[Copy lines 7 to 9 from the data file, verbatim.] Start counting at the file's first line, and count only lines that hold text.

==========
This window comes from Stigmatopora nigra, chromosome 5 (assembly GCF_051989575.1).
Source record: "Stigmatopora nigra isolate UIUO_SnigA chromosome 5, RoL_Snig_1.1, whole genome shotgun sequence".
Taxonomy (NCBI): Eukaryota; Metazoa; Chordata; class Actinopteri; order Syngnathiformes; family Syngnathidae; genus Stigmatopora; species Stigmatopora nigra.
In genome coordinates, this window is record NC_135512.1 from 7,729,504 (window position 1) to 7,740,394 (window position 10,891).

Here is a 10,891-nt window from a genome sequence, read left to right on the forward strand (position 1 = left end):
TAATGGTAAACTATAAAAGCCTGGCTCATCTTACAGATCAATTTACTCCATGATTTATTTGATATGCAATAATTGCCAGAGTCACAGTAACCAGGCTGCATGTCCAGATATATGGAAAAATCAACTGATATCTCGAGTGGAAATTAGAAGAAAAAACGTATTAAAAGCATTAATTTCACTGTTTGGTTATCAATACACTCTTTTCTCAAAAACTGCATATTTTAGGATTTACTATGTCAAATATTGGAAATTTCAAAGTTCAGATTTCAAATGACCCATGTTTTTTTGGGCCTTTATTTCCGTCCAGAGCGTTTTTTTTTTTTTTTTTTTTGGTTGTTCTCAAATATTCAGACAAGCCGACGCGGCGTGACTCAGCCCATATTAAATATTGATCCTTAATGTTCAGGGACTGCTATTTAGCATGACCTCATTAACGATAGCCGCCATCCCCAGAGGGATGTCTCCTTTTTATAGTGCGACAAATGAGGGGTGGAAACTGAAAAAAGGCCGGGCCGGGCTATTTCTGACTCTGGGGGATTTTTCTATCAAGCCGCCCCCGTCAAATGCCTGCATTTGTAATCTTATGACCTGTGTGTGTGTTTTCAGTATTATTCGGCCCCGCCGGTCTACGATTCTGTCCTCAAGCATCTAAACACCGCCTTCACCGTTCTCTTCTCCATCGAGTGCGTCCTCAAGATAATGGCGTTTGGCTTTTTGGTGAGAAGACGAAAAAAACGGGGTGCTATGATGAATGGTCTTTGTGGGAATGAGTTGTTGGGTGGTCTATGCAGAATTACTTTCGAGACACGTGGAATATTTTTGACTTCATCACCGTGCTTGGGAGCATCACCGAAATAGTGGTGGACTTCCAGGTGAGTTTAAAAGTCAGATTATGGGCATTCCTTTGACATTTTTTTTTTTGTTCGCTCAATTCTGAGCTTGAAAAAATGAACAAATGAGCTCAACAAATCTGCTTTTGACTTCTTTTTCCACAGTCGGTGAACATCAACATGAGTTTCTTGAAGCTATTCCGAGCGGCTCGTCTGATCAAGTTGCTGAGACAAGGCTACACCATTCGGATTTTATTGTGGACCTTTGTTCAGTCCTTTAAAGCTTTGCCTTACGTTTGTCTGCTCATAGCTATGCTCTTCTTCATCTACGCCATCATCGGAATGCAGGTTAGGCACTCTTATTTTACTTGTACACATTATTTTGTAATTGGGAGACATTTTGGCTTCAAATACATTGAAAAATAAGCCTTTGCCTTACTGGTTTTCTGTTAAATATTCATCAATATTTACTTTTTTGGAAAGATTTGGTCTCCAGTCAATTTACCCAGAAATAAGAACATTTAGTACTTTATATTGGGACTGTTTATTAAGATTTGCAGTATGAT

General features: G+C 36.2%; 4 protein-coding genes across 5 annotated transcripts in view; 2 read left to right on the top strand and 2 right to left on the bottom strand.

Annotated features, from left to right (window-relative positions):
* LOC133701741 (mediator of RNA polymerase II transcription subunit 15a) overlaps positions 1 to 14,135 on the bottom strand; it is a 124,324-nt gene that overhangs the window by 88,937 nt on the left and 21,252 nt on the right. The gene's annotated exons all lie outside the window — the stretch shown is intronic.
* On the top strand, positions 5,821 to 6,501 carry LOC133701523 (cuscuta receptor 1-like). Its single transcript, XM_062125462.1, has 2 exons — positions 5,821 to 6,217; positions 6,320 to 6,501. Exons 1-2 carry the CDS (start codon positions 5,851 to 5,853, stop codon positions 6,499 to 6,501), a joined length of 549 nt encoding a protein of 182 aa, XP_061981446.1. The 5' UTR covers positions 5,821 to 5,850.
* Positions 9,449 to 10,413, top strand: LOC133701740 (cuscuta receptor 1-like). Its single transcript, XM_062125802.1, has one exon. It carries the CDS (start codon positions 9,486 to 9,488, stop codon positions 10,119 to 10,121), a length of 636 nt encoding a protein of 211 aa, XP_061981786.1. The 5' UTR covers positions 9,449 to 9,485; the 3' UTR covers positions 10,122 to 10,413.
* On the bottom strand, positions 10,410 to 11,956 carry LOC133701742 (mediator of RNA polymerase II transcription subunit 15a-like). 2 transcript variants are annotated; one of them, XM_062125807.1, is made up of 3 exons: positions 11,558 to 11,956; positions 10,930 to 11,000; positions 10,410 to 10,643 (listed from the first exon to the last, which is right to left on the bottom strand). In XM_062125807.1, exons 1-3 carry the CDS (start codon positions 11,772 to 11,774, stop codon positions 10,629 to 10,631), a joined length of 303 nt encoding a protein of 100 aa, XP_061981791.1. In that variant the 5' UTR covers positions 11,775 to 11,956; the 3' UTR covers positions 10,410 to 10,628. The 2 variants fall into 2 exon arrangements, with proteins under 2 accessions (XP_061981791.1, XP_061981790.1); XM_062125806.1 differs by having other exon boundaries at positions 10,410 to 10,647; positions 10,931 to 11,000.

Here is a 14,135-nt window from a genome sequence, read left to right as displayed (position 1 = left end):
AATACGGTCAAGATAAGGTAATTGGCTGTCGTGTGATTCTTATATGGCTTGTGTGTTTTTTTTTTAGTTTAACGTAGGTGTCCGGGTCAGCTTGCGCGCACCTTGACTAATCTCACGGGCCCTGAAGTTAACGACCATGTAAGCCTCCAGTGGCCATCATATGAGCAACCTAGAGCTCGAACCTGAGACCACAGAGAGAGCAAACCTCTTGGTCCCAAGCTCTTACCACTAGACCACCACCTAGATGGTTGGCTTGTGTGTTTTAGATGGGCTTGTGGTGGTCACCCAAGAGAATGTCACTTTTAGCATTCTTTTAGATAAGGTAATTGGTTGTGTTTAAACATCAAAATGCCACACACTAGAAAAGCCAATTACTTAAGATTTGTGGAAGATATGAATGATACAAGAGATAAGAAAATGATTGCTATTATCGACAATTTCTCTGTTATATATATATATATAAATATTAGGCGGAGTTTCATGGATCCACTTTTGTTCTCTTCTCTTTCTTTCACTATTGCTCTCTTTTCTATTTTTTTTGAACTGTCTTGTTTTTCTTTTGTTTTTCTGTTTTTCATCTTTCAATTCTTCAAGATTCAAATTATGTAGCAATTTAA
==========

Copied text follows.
General features: G+C 36.2%; 4 protein-coding genes across 5 annotated transcripts in view; 2 read left to right on the top strand and 2 right to left on the bottom strand.

Annotated features, from left to right (window-relative positions):
* LOC133701741 (mediator of RNA polymerase II transcription subunit 15a) overlaps positions 1 to 14,135 on the bottom strand; it is a 124,324-nt gene that overhangs the window by 88,937 nt on the left and 21,252 nt on the right. The gene's annotated exons all lie outside the window — the stretch shown is intronic.